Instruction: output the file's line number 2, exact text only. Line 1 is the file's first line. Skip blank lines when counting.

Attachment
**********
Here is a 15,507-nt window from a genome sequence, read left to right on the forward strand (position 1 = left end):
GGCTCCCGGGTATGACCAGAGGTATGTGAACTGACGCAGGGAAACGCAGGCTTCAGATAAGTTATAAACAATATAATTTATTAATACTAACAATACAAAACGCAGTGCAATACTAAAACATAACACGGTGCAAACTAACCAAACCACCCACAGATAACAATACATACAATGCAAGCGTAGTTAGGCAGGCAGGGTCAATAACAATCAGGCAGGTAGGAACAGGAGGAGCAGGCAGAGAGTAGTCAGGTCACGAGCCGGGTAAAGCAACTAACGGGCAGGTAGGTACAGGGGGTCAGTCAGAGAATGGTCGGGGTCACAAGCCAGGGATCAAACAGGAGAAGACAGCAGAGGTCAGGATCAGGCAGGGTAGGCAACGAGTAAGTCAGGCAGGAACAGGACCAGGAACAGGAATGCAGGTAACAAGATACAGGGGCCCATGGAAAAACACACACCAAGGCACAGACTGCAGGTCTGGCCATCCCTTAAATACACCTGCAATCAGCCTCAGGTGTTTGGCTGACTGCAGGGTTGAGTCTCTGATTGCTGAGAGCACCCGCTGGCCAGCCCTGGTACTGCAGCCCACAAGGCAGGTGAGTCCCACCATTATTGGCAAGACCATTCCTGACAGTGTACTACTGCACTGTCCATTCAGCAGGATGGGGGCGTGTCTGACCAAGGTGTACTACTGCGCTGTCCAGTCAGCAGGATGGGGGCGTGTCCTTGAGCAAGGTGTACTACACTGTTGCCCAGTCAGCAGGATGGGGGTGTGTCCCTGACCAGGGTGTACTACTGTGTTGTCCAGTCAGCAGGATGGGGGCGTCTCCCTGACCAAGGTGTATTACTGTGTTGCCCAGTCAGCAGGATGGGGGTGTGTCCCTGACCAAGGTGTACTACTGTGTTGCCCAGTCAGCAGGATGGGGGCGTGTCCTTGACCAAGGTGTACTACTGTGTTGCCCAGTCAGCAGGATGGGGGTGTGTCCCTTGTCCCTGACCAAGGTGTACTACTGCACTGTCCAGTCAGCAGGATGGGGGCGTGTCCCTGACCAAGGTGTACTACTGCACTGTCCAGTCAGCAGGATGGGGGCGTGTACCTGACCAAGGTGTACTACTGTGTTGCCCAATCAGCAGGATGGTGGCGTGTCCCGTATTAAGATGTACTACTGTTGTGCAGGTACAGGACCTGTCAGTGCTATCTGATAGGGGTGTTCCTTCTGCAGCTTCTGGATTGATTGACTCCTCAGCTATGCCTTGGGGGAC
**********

GGCTCCCGGGTATGACCAGAGGTATGTGAACTGACGCAGGGAAACGCAGGCTTCAGATAAGTTATAAACAATATAATTTATTAATACTAACAATACAAAACGCAGTGCAATACTAAAACATAACACGGTGCAAACTAACCAAACCACCCACAGATAACAATACATACAATGCAAGCGTAGTTAGGCAGGCAGGGTCAATAACAATCAGGCAGGTAGGAACAGGAGGAGCAGGCAGAGAGTAGTCAGGTCACGAGCCGGGTAAAGCAACTAACGGGCAGGTAGGTACAGGGGGTCAGTCAGAGAATGGTCGGGGTCACAAGCCAGGGATCAAACAGGAGAAGACAGCAGAGGTCAGGATCAGGCAGGGTAGGCAACGAGTAAGTCAGGCAGGAACAGGACCAGGAACAGGAATGCAGGTAACAAGATACAGGGGCCCATGGAAAAACACACACCAAGGCACAGACTGCAGGTCTGGCCATCCCTTAAATACACCTGCAATCAGCCTCAGGTGTTTGGCTGACTGCAGGGTTGAGTCTCTGATTGCTGAGAGCACCCGCTGGCCAGCCCTGGTACTGCAGCCCACAAGGCAGGTGAGTCCCACCATTATTGGCAAGACCATTCCTGACAGTGTACTACTGCACTGTCCATTCAGCAGGATGGGGGCGTGTCTGACCAAGGTGTACTACTGCGCTGTCCAGTCAGCAGGATGGGGGCGTGTCCTTGAGCAAGGTGTACTACACTGTTGCCCAGTCAGCAGGATGGGGGTGTGTCCCTGACCAGGGTGTACTACTGTGTTGTCCAGTCAGCAGGATGGGGGCGTCTCCCTGACCAAGGTGTATTACTGTGTTGCCCAGTCAGCAGGATGGGGGTGTGTCCCTGACCAAGGTGTACTACTGTGTTGCCCAGTCAGCAGGATGGGGGCGTGTCCTTGACCAAGGTGTACTACTGTGTTGCCCAGTCAGCAGGATGGGGGTGTGTCCCTTGTCCCTGACCAAGGTGTACTACTGCACTGTCCAGTCAGCAGGATGGGGGCGTGTCCCTGACCAAGGTGTACTACTGCACTGTCCAGTCAGCAGGATGGGGGCGTGTACCTGACCAAGGTGTACTACTGTGTTGCCCAATCAGCAGGATGGTGGCGTGTCCCGTATTAAGATGTACTACTGTTGTGCAGGTACAGGACCTGTCAGTGCTATCTGATAGGGGTGTTCCTTCTGCAGCTTCTGGATTGATTGACTCCTCAGCTATGCCTTGGGGGAC